2 July 2012
Earl had a bad night of hot and cold shivers and this morning his temperature was up. I gave him some breakfast and dosed him with medication and ordered him to stay in bed until we’d got everything packed and were ready to go. He did not argue and only got showered and ready at the last minute. It was, of course, freezing and as you can imagine all he wanted to do was stay cuddled up in bed.
To make things more miserable for my darling husband, it was his 68th birthday! As he settled into the passenger seat we all broke into the birthday song and managed to get a weak smile out of him.
We made some last minute purchases from the Nossob shop – beer and wine which we could not get yesterday because it was Sunday! Earl had his camera and binoculars on his lap, ready for any eventuality.
The first waterhole we came to had some gemsbok and wildebeest activity,there were birds fluttering around and then a flock of Namaqua sandgrouse made an appearance.
The next waterhole also produced a herd of wildebeest.
I kept up a steady pace of between 40 and 50 km an hour stopping only for the most exciting birds and game. Gharagab was a hard 160km away and I really wanted to get Earl into bed. Soon we saw a stationary car ahead and one facing the opposite direction. What could they have seen. We could not get past as they were blocking the way. Then I saw ears right next to us. The car ahead of us went forward and turned around to get a better view. We moved on as more cars were backing up behind us. When we looked back Earl managed to get a reasonable photograph. We would not have seen it if the guy opposite had not spotted it first. This is how easily you can miss an animal who is the same colour as the grass!
Near Union’s End we stopped at a picnic spot and met up with the people I’d chatted to at reception yesterday. The young woman ran up to us and related a scary tale. “We arrived after dark and Eric rushed to tell us not to get out of our car. There was a lioness with cubs right outside one of our huts. We parked the cars between them and one of the huts and managed to get in. Our friend could not get to his hut – he had to sleep with us.” This meant that she and her hubby had to share a narrow single bed! “When the guys went to the car to fetch our food, I just prayed that they wouldn’t be eaten. The lions remained where the were the whole night and roared. It was really scary!”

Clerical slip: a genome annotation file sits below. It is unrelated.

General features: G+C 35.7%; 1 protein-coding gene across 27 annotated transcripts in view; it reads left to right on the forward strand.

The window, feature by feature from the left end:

I can imagine! There are reasons why you are not allowed to arrive at camp after dark. It’s just too dangerous. these people had not given themselves enough time to get to their destination. When we soon after that got onto the 4×4 track I could only imagine how awful it must have been driving it in the dark.
Earl was not a happy passenger with me behind the wheel but I made a meal of it. I pretended to tear up the dunes, making all the appropriate sound effects. My passengers giggled hysterically in the back but he was not amused. It was fun and Earl was really very good with his instructions of how to manage the tricky parts.
We disturbed lots of little birds – mainly larks – but photography was not really possible. Eventually we arrived at about 2:30 and were greeted by the tourist assistant, Eric who pointed out all the rules of safety to us.
Our bungalows were partially canvas but with wooden floors an open plan kitchen and a small shower and loo section. There were only 4 altogether and we had number 1 and 2. There was a deck with a table and two camp chairs with a stunning view of the waterhole. We were ecstatic. Poor Earl went straight to bed and I put a walkie talkie at his bedside so he could call me whenever the need arose – quite often I might add!
After seeing to Earl’s needs, Peter, Heather and I sat down with a cup of soup and slice of bread and began to enjoy our new environment. We were in HEAVEN.
The birdlife was prolific and we enjoyed watching, sociable weavers, Acacia Pied Barbet, Kalahari scrub-robin, chestnut-vented titbablers, namaqua doves, ashy tits and many others. And of course the raptors flew in from time to time too.
The first mammals to visit the waterhole were a large herd of springbok. It was interesting to watch them file down in an orderly manner, circle the waterhole, interact with each other and then drink in turns. They young males were frisky and made a nuisance of themselves until the older ones put them in their place.
Some time later a single eland appeared. This is a species we’d never seen in Kgalagadi before so it was nice of him to pay us a visit.
Not wanting to be caught far from my own bungalow after dark, I cooked an early spaghetti bolognaise supper and was back at my own deck by 6 o’clock. It was great having the walkie talkies so I could still chat to Heather and Peter without shouting across to them. Heather had never seen a brown hyena and all she wanted was for one to appear at the waterhole. Eric came around to chat to the guests and she mentioned this to him. “Well,” he said, “If you look over there you will see one coming to drink right now.” And sure enough a lovely one calmly trotted down to quench his thirst. The light had gone so the photograph is a bit grainy. But he was not the last to appear and so a good picture will be posted later.
The flood light was not working so staying up late to watch for game was not worth it. The temperature dropped and we were soon snuggled up for a peaceful night. No lions roared to scare the wits out of us.